Don't bother me with the guy voted "Cutest smile." That guy's gonna go bad on you. That guy will be of no use. Worse, someday soon he will bore you; he will frustrate you with his basic inability to understand human suffering the way a geek can.
Johnny Dimples never endured unwieldy growth spurts or had to wear glasses to preschool. Dimples' parents dressed normally when they picked him up from school in their normal car. Dimples went to the prom, had sex before he was 22 and saw "Star Wars" fewer than three times.
Meanwhile, a geek was home on prom night in the garage with a set of beakers and tools, building character.
Give me a guy who grew up playing Dungeons & Dragons, whiling away Friday nights in front of the Atari and watching reruns of "Mr. Belvedere," and I'll give you the sexiest thing on the planet.
First, the obvious. The geek can take care of business. He can upgrade your RAM, hook up your modem, make your applications run faster and suck your important documents back from the black hole they fell into. He can talk particle physics, photosynthesis and homeostasis. Quite possibly, he speaks several languages. He knows when major Civil War battles took place. He has memorized literary quotes, or at least lines from "2001: A Space Odyssey." He may not fit into the world, but he knows how it works.
This doesn't sound romantic until you consider the paradigm of the Professor from "Gilligan's Island." If you ever wanted to get off that island, he was your only hope. He could make a conch shell into a radio. Maybe he never succeeded, but you knew it was possible. Stilted? Yes. Socially awkward? Yes. Your only hope for deliverance? Obviously.
Starsky, Hutch, Ponch, John -- they did nothing for me. I'm still trying to find that Professor.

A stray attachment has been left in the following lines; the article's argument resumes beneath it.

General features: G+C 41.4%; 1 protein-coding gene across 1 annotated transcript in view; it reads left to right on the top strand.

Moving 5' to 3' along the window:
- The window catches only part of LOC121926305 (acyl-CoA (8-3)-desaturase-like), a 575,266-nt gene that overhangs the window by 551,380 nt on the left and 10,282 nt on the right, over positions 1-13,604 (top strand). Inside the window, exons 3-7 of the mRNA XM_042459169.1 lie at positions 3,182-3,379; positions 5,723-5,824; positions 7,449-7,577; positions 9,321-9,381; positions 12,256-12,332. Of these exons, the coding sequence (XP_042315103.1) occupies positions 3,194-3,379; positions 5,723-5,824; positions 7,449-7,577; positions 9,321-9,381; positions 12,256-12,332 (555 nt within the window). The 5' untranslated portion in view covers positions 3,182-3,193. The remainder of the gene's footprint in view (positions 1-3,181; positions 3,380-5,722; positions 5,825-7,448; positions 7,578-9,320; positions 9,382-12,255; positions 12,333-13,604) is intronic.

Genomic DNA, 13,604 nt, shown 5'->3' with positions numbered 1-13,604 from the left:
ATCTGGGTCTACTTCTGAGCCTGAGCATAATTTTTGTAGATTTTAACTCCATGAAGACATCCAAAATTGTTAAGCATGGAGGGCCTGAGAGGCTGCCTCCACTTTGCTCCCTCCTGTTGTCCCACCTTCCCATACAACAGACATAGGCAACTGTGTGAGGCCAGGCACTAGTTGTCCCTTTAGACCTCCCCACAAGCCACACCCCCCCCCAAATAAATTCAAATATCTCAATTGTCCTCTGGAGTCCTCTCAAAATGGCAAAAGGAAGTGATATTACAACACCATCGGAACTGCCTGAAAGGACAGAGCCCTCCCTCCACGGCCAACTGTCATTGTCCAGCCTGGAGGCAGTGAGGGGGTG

It used to be the big burly guy was a girl's best bet because he could go out and club dinner.
Not long ago, carpenters, plumbers and handymen were the thing (see: any Playgirl from 1972 to 1986). For the same reason, today's geek is appealing. It isn't just a matter of convenience but of security, of safety. A geek can think his way out of a jam, protect you from inefficiency. When you're in geek hands, you're in good hands.
There's something basic about the thrill of watching a man rewire a toaster. It's a thrill emanating from the brain stem, telling us our offspring will thrive and prosper and know how to pirate software off the Internet. It's survival of the fittest, digital Darwinism, the female medulla reconfigured to ditch Superman for Clark Kent.
There are mean geeks that never bounced back from the humiliation that was life before college. Avoid them. They are angry.
Mostly, though, geeks tend to be kind-hearted as a result of copious anguish during adolescence. While many have since grown into their bodies, acquired contacts and earned stock options, they still seem genuinely grateful for female attention, the kind they never got when they wore their geek on their sleeve. They're happy to have you around and they show it, sometimes by writing a love note, more often by writing you a program to streamline your billing.
I've often wondered: Does being brilliant separate you from your peers, thereby creating isolation and geekiness? Or, does geekiness necessitate having to pick up interests the winners have no time for? Which came first, the chicken or the egghead?
I'd have to ask a geek. He'd know. Or she'd know, which brings me to an important point. Girl geeks are pretty darn hot, it's just that most guys aren't wired to see that.
The company of girl geeks captivates me especially, because they've eked mastery of quantum mechanics and HTML out of a world that just wants them to have nice teeth.
As for me, I've always straddled geekdom. I'm smart enough to know who the truly smart people are and dense enough to think I might have something to offer them in exchange for all their cognition.
But as the height of stupidity, I may have limited my own geek pool by pointing out their boyfriend supremacy. There's going to be a run on dorks! A shortage of Smarty Pants! Caltech will be swimming with chicks! Oh well, after years of inventing our vaccines and miniaturizing our processors, they deserve it.
Teresa Strasser is now on the Web at www.teresastrasser.com.